single program of study.' Many academics will find this contentious.
It could all remain on paper in the absence of political action to
legitimise the use of technology and incentivise universities to use it.
The plan includes, for example, a call for philanthropists,
entrepreneurs and technology leaders to use a 'datapalooza'
released by the government to 'catalyze new private-sector tools,
services, and apps to help students evaluate and select colleges', but
little is said about how this is to happen.
Technology does not have a free hand; political and economic
interests make all the difference. The College Scorecard will require
approval by Congress; in the current climate this of course cannot be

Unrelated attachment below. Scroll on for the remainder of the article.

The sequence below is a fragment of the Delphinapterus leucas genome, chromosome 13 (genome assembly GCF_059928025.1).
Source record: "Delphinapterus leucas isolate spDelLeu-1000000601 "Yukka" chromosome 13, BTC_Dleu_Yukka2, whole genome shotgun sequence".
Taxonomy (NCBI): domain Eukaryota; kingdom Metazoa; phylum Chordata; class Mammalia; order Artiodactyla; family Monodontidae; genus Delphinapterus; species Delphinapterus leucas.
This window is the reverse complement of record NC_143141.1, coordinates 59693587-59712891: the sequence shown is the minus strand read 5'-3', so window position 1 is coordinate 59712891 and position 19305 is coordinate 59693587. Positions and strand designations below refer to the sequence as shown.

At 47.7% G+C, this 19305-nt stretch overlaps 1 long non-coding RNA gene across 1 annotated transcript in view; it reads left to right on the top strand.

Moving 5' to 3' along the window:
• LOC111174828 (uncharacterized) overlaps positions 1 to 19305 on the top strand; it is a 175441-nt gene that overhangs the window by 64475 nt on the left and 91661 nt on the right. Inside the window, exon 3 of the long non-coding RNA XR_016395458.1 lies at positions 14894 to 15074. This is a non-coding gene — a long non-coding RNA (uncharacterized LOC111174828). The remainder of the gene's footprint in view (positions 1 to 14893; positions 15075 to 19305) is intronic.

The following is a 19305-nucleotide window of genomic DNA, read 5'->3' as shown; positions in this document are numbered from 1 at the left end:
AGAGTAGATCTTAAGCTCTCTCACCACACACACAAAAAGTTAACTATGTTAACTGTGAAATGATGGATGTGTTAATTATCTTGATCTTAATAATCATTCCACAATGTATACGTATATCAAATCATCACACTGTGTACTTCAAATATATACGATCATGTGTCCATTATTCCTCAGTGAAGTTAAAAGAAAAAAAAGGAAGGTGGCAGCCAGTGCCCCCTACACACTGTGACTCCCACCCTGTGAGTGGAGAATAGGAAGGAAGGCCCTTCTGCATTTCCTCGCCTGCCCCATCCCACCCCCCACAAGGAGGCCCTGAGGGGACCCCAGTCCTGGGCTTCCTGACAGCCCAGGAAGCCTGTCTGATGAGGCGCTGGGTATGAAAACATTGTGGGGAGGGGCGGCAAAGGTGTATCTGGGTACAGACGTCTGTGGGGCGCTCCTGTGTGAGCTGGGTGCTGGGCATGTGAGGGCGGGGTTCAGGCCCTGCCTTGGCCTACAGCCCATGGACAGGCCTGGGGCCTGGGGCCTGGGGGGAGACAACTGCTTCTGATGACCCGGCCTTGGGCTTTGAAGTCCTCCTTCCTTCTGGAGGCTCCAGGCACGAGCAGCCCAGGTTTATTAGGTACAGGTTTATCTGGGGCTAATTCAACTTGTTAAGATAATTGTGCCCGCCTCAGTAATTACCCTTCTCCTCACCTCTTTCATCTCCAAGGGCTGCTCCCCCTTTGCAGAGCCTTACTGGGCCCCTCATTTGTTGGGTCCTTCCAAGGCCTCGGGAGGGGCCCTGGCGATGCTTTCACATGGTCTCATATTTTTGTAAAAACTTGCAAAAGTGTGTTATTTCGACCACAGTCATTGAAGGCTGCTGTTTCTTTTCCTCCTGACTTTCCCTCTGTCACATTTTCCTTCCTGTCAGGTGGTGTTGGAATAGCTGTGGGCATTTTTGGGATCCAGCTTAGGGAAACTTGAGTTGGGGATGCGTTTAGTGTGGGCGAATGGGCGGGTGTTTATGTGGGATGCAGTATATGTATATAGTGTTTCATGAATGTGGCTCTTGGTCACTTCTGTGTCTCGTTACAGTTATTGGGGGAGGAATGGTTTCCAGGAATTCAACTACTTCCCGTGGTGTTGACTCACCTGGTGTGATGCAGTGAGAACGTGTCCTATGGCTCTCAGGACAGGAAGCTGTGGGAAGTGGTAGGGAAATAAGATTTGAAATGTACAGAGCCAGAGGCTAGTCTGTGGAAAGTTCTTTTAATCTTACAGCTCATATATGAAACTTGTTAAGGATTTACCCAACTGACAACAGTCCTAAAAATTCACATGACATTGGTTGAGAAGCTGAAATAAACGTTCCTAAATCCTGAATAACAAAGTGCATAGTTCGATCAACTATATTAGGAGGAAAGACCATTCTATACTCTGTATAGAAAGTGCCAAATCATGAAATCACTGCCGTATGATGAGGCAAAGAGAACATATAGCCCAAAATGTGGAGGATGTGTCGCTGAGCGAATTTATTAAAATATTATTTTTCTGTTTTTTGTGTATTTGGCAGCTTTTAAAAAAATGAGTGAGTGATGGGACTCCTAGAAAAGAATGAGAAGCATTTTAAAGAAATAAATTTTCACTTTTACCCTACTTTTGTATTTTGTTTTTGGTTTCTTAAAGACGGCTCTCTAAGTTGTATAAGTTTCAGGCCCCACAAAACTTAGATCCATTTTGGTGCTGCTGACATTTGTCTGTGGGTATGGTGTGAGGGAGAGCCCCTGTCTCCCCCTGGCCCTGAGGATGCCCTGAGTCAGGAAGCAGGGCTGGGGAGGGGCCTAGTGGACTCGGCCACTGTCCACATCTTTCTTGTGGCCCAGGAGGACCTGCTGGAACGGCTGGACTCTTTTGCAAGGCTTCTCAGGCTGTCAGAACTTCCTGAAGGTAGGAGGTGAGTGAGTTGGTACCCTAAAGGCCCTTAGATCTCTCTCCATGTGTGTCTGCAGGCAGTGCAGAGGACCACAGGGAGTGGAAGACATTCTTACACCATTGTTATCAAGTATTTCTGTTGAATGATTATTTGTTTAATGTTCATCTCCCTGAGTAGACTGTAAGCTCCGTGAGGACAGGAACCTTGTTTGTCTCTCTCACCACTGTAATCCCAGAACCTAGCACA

taken for granted.
For-profit providers may also fiercely resist the
release of college and student performance data to the public domain, as
they have done in the past.
Back to reality or back to the future?
The Obama plan is an idiosyncratic mix of realism and futurism. It is
a call to universities to be more realistic in tuition and provision
strategies. A lot of hope is pinned on technology in lowering costs but
the plan does not flesh out how to realise this vision.
There is no
mention of specific measures to legitimise MOOC provision; that is going
to be a hard and politicised process, as demonstrated clearly by the demise of a Bill in California that would have required public universities to award credit for MOOCs.
Traditional American aversion to regulation and the complexity of
their system of government might be a reason for the open-endedness. But
at least the debate over costs is underway.